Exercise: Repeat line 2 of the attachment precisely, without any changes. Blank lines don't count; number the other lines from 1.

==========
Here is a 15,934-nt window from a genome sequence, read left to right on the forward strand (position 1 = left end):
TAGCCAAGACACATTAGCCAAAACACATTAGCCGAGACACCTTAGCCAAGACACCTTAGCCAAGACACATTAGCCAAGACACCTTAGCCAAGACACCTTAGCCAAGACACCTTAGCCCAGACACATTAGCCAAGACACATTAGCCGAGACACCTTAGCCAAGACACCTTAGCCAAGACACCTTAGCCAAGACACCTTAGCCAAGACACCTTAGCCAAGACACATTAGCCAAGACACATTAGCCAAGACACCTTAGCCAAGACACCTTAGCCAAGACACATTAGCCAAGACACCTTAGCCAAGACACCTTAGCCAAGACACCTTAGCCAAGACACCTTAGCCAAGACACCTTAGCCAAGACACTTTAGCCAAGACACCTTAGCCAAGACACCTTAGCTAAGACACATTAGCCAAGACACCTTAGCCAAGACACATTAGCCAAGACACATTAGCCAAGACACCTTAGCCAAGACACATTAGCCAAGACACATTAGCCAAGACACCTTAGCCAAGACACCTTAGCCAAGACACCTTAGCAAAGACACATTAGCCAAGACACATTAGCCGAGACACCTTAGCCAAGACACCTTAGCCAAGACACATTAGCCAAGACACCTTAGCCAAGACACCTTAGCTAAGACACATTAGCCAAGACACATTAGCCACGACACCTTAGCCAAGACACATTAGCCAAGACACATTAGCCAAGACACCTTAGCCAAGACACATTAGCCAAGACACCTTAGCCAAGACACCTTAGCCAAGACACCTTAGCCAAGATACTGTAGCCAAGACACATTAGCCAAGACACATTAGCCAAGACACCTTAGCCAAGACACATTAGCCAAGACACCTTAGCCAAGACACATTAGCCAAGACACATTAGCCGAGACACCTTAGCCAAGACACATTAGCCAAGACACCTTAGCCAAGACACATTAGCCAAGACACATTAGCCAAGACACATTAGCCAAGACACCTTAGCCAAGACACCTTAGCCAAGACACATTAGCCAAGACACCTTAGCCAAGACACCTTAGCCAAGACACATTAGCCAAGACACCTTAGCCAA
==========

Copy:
TAGCCAAGACACATTAGCCAAAACACATTAGCCGAGACACCTTAGCCAAGACACCTTAGCCAAGACACATTAGCCAAGACACCTTAGCCAAGACACCTTAGCCAAGACACCTTAGCCCAGACACATTAGCCAAGACACATTAGCCGAGACACCTTAGCCAAGACACCTTAGCCAAGACACCTTAGCCAAGACACCTTAGCCAAGACACCTTAGCCAAGACACATTAGCCAAGACACATTAGCCAAGACACCTTAGCCAAGACACCTTAGCCAAGACACATTAGCCAAGACACCTTAGCCAAGACACCTTAGCCAAGACACCTTAGCCAAGACACCTTAGCCAAGACACCTTAGCCAAGACACTTTAGCCAAGACACCTTAGCCAAGACACCTTAGCTAAGACACATTAGCCAAGACACCTTAGCCAAGACACATTAGCCAAGACACATTAGCCAAGACACCTTAGCCAAGACACATTAGCCAAGACACATTAGCCAAGACACCTTAGCCAAGACACCTTAGCCAAGACACCTTAGCAAAGACACATTAGCCAAGACACATTAGCCGAGACACCTTAGCCAAGACACCTTAGCCAAGACACATTAGCCAAGACACCTTAGCCAAGACACCTTAGCTAAGACACATTAGCCAAGACACATTAGCCACGACACCTTAGCCAAGACACATTAGCCAAGACACATTAGCCAAGACACCTTAGCCAAGACACATTAGCCAAGACACCTTAGCCAAGACACCTTAGCCAAGACACCTTAGCCAAGATACTGTAGCCAAGACACATTAGCCAAGACACATTAGCCAAGACACCTTAGCCAAGACACATTAGCCAAGACACCTTAGCCAAGACACATTAGCCAAGACACATTAGCCGAGACACCTTAGCCAAGACACATTAGCCAAGACACCTTAGCCAAGACACATTAGCCAAGACACATTAGCCAAGACACATTAGCCAAGACACCTTAGCCAAGACACCTTAGCCAAGACACATTAGCCAAGACACCTTAGCCAAGACACCTTAGCCAAGACACATTAGCCAAGACACCTTAGCCAA